Why am I writing a blog? There are two primary reasons. The first is that I find that when I put pen to paper (or fingers to keyboard), it helps to crystallize my thoughts and allow me to make sense of complex ideas. And secondly, because when I find success in a difficult endeavor, it makes me feel good to show other people the path.
I do not know if I am going to be successful. I hope I will be. I certainly am stacking the deck in my favor. What I am attempting? I am pursuing a level of physical fitness that is beyond anything I have experienced in my life. That may sound impressive, but considering that I have never been a very good athlete, it is not quite as much of a challenge as it sounds at first.
So who is this written for? It is written for me, and it is written for anyone else out there who is frustrated by trying to get fitness advice from people who look like they were born with tremendous athletic ability, who have never had to battle their way out of a chronic weight problem, and who want to understand the why of all of the hows.
The big problem is that there is so much out there. There are literally thousands of self-proclaimed experts that make finding the truth difficult. The signal to noise ratio, as it were, is extremely low. My intent is to use myself as a laboratory, start with where I am, and using the advice of people I have been fortunate enough to run across, see what I can learn that will help both me and others like me find the path to fitness.
First of all, a little about myself. I am 44 years old. I have never been a natural athlete. I was overweight, although not grossly so, from childhood on. It is in the family. I have never had a six-pack, never had any kind of definition. I have always been pretty solidly built, but that muscle mass has never really given me a large degree of strength. I saw the writing on the wall many years ago and realized that if I did not force myself to pursue a career that demanded fitness, I would be obese for my entire life. So I joined the military. I got my commission in 2004 during the intern year of my surgical residency and started active duty in 2010 as a general surgeon on an aircraft carrier. I then attended a vascular surgery fellowship and now practice in the Navy as a vascular surgeon. I also work with special operations doing development and research for the management of far forward trauma, with a particular interest in vascular injuries. The reason that this is relevant is that I have had the opportunity to meet many people with very impressive backgrounds when it comes to fitness and training. In fact, one of them is now my personal coach. I have learned a great deal from him already, and he is going to be my primary guide on this journey.
So let’s start with the first issue. How do you get in shape? It seems simple. You eat less, and workout more. At least that was what I thought. That idea is wrong, completely. Lets examine it.
First of all, eating less. The point of working out is to improve your body, to increase muscular strength and mass. By doing so, not only will you be more functionally fit (a vital consideration for me and people in my line of work) but you will have more metabolically active tissue (muscle) which will burn fat better, and so on. So how do you build muscle? By eating more, not less. But it is vital that you eat the right things. More on that later. I am just identifying the problem at this stage.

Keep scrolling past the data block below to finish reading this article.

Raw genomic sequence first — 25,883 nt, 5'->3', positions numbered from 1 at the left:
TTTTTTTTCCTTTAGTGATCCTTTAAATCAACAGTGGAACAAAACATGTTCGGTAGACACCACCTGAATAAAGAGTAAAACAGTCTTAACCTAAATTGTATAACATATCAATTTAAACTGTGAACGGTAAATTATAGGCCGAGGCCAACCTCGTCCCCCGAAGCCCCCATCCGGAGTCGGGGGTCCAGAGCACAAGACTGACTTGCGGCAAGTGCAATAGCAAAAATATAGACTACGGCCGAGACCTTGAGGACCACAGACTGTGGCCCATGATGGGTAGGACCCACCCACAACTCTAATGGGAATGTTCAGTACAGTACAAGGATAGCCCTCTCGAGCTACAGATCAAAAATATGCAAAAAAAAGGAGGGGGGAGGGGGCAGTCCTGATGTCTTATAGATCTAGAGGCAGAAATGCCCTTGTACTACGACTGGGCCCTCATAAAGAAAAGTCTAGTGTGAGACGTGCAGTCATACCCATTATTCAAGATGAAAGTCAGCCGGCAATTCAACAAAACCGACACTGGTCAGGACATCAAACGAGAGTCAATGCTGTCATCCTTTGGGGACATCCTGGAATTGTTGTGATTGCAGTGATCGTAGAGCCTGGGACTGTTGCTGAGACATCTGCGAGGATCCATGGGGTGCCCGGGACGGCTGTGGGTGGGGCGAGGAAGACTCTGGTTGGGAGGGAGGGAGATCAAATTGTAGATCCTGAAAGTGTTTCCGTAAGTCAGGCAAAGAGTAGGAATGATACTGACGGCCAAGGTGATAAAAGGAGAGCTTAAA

Secondly, working out more. The problem, as coach Chris has told me many times, is that volume is secondary to intensity when it comes to working out. You get much more value in short, infrequent, intense training sessions than you do in long, easy or moderate intensity sessions. And you decrease the risk of overuse injury and overtraining.
So eat more good quality food and keep your workouts short and intense. Says easy, does hard. I discovered that yesterday when I woke up and felt like I wanted to go back to sleep for ten hours. I was completely unprepared for feeling like a zombie. I had not stayed up too late the night before, I had not consumed alcohol, I had eaten reasonably well the day before, and I had taken a rest day. Why was I so wiped out? Chris felt that it could be a variety of different things. I had been out of town training the week before, and that could have been part of it. The bottom line is that it is not really important why I felt that way, but it was important first that I recognized it and didn’t try to work out through it. That would set me up for either a less than intense training session, or worse, a possible injury. Better to get more rest, eat well, and then hit it hard the next day. The second issue, however, and the question that led to a long conversation with Chris last night is how do I keep this from happening? How do I train my body to be ready for intense workouts more often? I want to be working out 4 – 5 days a week with the appropriate intensity.
His answer is sleep and nutrition. I will get more into nutrition later, but sleep is what I am focusing on right now. He referred me to a TED talk by Dr. Kirk Parsley, the former director of sleep medicine for Naval Special Warfare and a former SEAL himself. Here is the link.
I agree with everything he says. In addition, I drank the Kool-Aid enough to try his sleep supplement. I ordered it this morning (a month’s worth) and will give it a try. I will post a review of it in a few weeks.
One other concern is that my wife has told me that I will not infrequently stop breathing when I sleep. Apnea. Not what I wanted to hear. I don’t want to be that guy who wears CPAP at night. But if that is what is standing between me and the fitness level I desire, I would be foolish to ignore it. So I guess I need to contact a colleague who specializes in sleep medicine to address the issue. I will commit to doing that today. More to come on that front also.